My Flickr images ...

  5. #5
    D750 Shines cupic's Avatar
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    Once the initial phase is over you will get into the swing of it .I concur with the 28-70 and the 31 will be the ticket.have fum and flow with the action
    With the K5 be the main an have the trusty K10D as in standby mode or simply have it mount with the 31

    cheers



    Pentax K20D:Tamron 90mm f/2.8
    Nikon D750,D700,D300s,Coolpix P7700
    Nikkor 300mm f/4E PF ED VR, Nikkor 16-35mm f/4 VR, Nikkor 70mm-300mm VR, 35mm f/1.8, 50mm D f/1.8, 85mm D f/1.8, Tokina 11-16mm f/2.8, Tokina 100mm f/2.8, Tamron 60mm f/2 , Tamron SP 24-70mm f2.8 VC Di

  6. #6
    Administrator ricktas's Avatar
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    Seeing your son dobbed you in for this (hehe), use your son to practice portraiture, till the big day arrives. Get as much practice in as you can, with family, friends..and your son in particular. The more experience and practice you have at portraiture, the more comfortable you will feel. Oh and if your son says no, show him this post, and tell him to harden up and just deal with it.
    "It is one thing to make a picture of what a person looks like, it is another thing to make a portrait of who they are" - Paul Caponigro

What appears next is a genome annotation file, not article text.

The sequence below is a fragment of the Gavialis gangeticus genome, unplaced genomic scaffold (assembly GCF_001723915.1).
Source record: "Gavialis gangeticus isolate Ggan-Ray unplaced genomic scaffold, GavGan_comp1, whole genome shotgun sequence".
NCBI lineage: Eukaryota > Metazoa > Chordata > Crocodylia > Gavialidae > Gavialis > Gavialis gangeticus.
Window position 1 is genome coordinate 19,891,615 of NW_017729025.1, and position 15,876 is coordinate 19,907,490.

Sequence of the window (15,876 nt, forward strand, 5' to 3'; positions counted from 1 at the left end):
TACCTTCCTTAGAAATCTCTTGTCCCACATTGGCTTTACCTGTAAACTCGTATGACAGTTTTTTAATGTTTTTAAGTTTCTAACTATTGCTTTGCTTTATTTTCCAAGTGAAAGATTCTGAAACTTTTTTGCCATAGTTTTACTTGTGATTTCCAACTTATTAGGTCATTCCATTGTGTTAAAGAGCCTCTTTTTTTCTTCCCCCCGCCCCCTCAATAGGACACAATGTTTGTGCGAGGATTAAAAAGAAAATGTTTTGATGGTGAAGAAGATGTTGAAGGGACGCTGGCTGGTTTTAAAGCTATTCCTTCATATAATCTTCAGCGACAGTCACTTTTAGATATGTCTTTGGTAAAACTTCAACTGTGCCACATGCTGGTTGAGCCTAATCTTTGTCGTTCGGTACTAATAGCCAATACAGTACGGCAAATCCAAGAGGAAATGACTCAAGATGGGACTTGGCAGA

Constructive Critique of my photographs is always appreciated
    Nikon, etc!

    RICK
    My Photography

  7. #7
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    Well its all over and done. Rained heaps and had to shoot inside up against a white wall, there was only enough room to get evryon in the shot as I was up against a wall myself. Used the 31mm and the 15 mm. Took 160 shots in about 80 minutes. Just stuck the flash on to lighten the room up a bit.Pretty tight but worked OK I think. Thanks for all the advice.I now need to see whats good and go from there.I realyy need to learn a lot more obout low light etc and controlling the light. I ended up shooting beteen ISO 400 to 1000,the K5 and the 31 1.8 worked OK I think.

    John

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    Good work John.
    with your technical questions, I would avoid apeture priority, if you are inside, go manual or if it is low light, shutter priority 60th upwards and chuck some auto iso in. Flash on camera bounced off the ceiling. If it is a stop or 2 under you can bump that up, but if it is blurry from being too slow shutter speed- its useless.
    Togs are what my son wears to go swimming.